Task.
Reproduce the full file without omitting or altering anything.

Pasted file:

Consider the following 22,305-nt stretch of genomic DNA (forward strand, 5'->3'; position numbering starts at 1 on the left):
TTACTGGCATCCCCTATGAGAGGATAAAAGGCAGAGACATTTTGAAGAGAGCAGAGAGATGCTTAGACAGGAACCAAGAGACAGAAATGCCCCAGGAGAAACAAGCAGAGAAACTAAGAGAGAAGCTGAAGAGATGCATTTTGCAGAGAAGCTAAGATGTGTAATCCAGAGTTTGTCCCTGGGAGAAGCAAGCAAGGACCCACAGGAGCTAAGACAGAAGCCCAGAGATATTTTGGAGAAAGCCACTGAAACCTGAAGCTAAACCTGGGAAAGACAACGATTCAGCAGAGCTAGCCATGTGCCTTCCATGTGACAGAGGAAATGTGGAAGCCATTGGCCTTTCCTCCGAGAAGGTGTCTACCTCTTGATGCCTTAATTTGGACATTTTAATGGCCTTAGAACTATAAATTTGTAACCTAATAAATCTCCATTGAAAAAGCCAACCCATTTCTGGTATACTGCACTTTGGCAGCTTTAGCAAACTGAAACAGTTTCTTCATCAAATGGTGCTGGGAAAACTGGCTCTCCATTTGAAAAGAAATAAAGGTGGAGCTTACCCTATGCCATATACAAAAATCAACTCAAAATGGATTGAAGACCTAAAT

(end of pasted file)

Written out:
Consider the following 22,305-nt stretch of genomic DNA (forward strand, 5'->3'; position numbering starts at 1 on the left):
TTACTGGCATCCCCTATGAGAGGATAAAAGGCAGAGACATTTTGAAGAGAGCAGAGAGATGCTTAGACAGGAACCAAGAGACAGAAATGCCCCAGGAGAAACAAGCAGAGAAACTAAGAGAGAAGCTGAAGAGATGCATTTTGCAGAGAAGCTAAGATGTGTAATCCAGAGTTTGTCCCTGGGAGAAGCAAGCAAGGACCCACAGGAGCTAAGACAGAAGCCCAGAGATATTTTGGAGAAAGCCACTGAAACCTGAAGCTAAACCTGGGAAAGACAACGATTCAGCAGAGCTAGCCATGTGCCTTCCATGTGACAGAGGAAATGTGGAAGCCATTGGCCTTTCCTCCGAGAAGGTGTCTACCTCTTGATGCCTTAATTTGGACATTTTAATGGCCTTAGAACTATAAATTTGTAACCTAATAAATCTCCATTGAAAAAGCCAACCCATTTCTGGTATACTGCACTTTGGCAGCTTTAGCAAACTGAAACAGTTTCTTCATCAAATGGTGCTGGGAAAACTGGCTCTCCATTTGAAAAGAAATAAAGGTGGAGCTTACCCTATGCCATATACAAAAATCAACTCAAAATGGATTGAAGACCTAAAT